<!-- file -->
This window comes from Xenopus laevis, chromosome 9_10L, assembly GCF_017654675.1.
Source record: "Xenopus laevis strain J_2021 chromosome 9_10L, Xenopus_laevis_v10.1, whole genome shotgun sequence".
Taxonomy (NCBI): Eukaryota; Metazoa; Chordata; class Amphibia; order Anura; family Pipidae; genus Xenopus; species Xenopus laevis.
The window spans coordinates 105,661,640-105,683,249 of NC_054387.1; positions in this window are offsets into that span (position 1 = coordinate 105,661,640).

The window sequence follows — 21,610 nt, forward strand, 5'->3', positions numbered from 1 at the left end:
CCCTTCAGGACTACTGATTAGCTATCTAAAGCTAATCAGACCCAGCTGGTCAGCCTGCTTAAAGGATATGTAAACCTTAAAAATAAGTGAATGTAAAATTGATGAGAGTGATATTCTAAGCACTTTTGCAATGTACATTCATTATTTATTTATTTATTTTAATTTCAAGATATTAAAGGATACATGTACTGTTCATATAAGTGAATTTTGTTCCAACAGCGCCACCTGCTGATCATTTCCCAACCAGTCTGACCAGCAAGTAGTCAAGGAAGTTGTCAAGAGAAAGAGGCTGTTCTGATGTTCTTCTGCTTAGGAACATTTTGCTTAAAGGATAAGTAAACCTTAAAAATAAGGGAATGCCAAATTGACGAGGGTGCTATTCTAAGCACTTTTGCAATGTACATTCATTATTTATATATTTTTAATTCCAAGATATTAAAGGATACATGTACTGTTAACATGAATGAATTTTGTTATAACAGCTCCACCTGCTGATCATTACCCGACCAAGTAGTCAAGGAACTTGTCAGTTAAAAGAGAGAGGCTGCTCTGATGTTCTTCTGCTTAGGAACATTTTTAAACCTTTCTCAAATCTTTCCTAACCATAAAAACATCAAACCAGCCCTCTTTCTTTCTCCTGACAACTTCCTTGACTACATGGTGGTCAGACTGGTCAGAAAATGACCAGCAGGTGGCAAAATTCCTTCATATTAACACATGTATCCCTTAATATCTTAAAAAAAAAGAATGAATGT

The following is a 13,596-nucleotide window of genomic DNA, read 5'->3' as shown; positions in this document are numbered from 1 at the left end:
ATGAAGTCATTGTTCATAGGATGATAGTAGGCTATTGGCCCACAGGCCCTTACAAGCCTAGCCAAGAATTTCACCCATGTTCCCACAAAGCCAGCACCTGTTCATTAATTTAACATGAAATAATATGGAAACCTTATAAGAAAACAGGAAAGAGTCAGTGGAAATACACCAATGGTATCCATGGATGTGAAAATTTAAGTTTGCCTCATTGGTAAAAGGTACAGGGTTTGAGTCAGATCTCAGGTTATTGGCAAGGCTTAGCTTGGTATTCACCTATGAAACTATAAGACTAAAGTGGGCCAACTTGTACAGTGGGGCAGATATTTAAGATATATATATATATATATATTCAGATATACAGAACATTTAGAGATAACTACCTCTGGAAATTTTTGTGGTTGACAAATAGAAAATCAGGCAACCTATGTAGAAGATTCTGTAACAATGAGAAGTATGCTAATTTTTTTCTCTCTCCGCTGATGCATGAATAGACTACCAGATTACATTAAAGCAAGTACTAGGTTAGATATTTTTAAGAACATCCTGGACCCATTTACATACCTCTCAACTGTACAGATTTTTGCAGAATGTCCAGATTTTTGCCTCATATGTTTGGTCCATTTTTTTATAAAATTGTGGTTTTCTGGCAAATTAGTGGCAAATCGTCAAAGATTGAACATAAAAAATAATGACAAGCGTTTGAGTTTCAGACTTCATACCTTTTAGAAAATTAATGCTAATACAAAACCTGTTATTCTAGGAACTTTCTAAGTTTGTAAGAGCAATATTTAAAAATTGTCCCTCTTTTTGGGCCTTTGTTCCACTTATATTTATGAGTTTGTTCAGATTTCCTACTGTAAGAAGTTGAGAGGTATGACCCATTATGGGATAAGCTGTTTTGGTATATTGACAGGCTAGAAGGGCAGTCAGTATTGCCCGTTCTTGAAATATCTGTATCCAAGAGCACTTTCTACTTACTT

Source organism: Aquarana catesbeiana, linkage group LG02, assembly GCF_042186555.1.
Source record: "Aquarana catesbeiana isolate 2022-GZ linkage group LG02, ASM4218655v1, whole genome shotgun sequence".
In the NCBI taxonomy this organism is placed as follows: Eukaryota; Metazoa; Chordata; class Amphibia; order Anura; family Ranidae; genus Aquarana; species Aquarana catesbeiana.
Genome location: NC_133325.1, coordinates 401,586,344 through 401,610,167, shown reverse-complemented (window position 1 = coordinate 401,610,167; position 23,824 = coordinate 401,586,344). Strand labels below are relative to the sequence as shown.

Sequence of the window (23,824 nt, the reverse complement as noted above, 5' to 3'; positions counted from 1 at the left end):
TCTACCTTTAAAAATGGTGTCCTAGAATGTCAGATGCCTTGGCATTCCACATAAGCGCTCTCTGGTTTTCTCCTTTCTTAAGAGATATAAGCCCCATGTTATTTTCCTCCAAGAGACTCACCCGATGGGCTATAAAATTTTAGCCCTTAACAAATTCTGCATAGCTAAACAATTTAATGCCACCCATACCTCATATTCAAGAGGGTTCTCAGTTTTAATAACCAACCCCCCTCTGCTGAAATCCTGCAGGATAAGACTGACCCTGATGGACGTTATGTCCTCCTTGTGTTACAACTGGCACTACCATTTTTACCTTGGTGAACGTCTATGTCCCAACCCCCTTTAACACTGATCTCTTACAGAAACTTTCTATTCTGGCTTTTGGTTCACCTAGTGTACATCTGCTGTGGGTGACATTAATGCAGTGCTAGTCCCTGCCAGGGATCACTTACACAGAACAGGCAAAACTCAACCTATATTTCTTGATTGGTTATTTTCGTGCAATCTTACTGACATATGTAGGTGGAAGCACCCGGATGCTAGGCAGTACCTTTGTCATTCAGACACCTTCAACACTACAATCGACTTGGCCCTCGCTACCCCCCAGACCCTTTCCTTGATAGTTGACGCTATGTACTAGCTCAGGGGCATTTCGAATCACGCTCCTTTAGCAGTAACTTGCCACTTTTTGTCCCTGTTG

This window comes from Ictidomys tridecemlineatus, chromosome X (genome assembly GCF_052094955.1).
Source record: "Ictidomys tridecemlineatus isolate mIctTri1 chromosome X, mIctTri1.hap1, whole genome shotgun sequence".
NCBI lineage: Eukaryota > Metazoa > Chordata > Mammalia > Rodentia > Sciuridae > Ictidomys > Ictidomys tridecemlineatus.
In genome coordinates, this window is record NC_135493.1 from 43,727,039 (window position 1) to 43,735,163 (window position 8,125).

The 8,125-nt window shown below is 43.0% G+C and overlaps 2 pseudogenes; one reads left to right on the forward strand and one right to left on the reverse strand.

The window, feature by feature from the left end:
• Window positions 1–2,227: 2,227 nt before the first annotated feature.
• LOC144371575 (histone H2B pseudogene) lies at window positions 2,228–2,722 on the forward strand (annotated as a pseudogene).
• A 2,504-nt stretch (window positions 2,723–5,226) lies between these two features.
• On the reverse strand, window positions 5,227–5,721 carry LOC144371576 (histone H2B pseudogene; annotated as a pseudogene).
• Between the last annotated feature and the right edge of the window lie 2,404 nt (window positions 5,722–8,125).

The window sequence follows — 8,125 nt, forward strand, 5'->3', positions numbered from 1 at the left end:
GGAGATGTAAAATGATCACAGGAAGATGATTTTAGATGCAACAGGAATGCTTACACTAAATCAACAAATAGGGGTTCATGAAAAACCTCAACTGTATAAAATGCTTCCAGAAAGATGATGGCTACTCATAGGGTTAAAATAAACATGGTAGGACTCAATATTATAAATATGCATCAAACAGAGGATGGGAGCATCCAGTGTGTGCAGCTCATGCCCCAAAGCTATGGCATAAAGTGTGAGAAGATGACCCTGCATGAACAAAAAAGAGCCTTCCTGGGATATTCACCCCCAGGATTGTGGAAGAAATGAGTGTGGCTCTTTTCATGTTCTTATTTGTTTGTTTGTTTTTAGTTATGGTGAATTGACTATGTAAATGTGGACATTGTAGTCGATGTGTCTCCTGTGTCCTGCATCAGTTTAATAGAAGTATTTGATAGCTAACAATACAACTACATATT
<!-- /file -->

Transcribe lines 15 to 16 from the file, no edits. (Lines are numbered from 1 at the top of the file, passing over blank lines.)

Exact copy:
This window comes from Ictidomys tridecemlineatus, chromosome X (genome assembly GCF_052094955.1).
Source record: "Ictidomys tridecemlineatus isolate mIctTri1 chromosome X, mIctTri1.hap1, whole genome shotgun sequence".